Lincoln D. Stein


Bio::Graphics::Browser::Realign - Perl extension for Smith-Waterman alignments


  use Bio::Graphics::Browser::Realign 'align';
  my ($top,$middle,$bottom) = align('gattttttc','gattttccc');
  print join "\n",$top,$middle,$bottom,"\n";

  # produces:
  ||||||    |


This is a helper utility used by gbrowse to produce global alignments. It uses slow Smith-Waterman, so is only appropriate for short segments that are mostly aligned already.

It can be speeded up significantly by compiling Bio::Graphics::Browser::CAlign, an XS extension. To do this, build gbrowse with the DO_XS=1 option:

  cd Generic-Genome-Browser
  perl Makefile.PL DO_XS=1


$aligner = Bio::Graphics::Browser::Realign->new($src,$target [,\%matrix])

The new() method takes two the two sequence strings to be aligned and an optional weight matrix. Legal weight matrix keys and their default values are shown here:

   Key name       Default       Description
   --------       -------       -----------

   match            1           Award one point for an exact match.
   mismatch        -1           Penalize one point for a mismatch.
   wildcard_match   0           No penalty for a match to a wildcard (e.g. "n").
   gap             -1           Penalize one point to create a gap.
   gap_extend       0           No penalty for extending an existing gap.
   wildcard         'N'         The wildcard character.

The alignment algorithm is run when new() is called.

$score = $aligner->score

Return the score from the alignment.

$start = $aligner->start

Return the start of the aligned region, in source sequence coordinates.

$end = $aligner->end

Return the end of the aligned region, in source sequence coordinates.

$arrayref = $aligner->alignment

Return an arrayref representing the alignment. The array will be exactly as long as the source sequence. Its indexes correspond to positions on the source sequence, and its values correspond to positions on the target sequence. An unaligned base is indicated as undef. Indexes are zero-based.

For example, this alignment:

  ||||||    |

corresponds to this arrayref:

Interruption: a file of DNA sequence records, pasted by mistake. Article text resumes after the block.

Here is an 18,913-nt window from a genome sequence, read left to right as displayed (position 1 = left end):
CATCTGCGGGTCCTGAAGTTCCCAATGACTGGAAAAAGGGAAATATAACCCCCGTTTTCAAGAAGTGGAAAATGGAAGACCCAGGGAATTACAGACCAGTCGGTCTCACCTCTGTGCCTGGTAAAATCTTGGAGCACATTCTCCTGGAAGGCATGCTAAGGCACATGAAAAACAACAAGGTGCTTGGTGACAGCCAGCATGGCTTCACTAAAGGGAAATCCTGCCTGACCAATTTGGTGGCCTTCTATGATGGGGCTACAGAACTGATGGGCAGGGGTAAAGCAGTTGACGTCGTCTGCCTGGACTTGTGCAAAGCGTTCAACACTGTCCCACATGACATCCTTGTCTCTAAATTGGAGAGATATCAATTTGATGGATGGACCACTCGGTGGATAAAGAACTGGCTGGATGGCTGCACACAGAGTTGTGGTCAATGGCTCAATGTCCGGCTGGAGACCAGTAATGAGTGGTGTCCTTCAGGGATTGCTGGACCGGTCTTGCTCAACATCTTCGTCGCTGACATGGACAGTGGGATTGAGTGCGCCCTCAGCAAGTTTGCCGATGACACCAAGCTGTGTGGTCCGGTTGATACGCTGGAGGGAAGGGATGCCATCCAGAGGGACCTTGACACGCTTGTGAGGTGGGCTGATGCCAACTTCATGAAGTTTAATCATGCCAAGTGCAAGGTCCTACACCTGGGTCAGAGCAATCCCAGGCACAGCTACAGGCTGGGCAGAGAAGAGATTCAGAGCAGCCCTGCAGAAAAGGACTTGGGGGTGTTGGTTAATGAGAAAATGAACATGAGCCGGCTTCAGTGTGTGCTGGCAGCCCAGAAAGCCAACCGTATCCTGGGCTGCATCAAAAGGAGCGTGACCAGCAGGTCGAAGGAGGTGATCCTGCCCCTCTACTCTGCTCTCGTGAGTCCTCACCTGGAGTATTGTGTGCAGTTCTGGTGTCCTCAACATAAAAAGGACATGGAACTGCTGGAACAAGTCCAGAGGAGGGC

index    value
   0[g]    0[g]
   1[a]    1[a]
   2[t]    2[t]
   3[t]    3[t]
   4[t]    4[t]
   5[t]    5[t]
   6[t]    undef
   7[t]    undef
   8[c]    8[c]
($top,$middle,$bottom) = $aligner->pads

Returns the alignment as three padded strings indicating the top, middle and bottom lines of a pretty-printed representation.

For example:

  print join "\n",$aligner->pads;

Will produce this output:

  ||||||    |


No functions are exported by default, but the following two methods can be imported explicitly.

($top,$middle,$bottom) = align($source,$target [,\%matrix])

Align the source and target sequences and return the padded strings representing the alignment. It is exactly equivalent to calling:

$segs_arrayref = align_segs($source,$target [,\%matrix])

The align_segs() function aligns $source and $target and returns an array of non-gapped segments. Each element of the array corresponds to a contiguous nongapped alignment in the format [src_start,src_end,tgt_start,tgt_end].

This is useful for converting a gapped alignment into a series of nongapped alignments.

In a list context this function will return a list of non-gapped segments.


Lincoln Stein <>.

Copyright (c) 2003 Cold Spring Harbor Laboratory

This library is free software; you can redistribute it and/or modify it under the same terms as Perl itself. See DISCLAIMER.txt for disclaimers of warranty.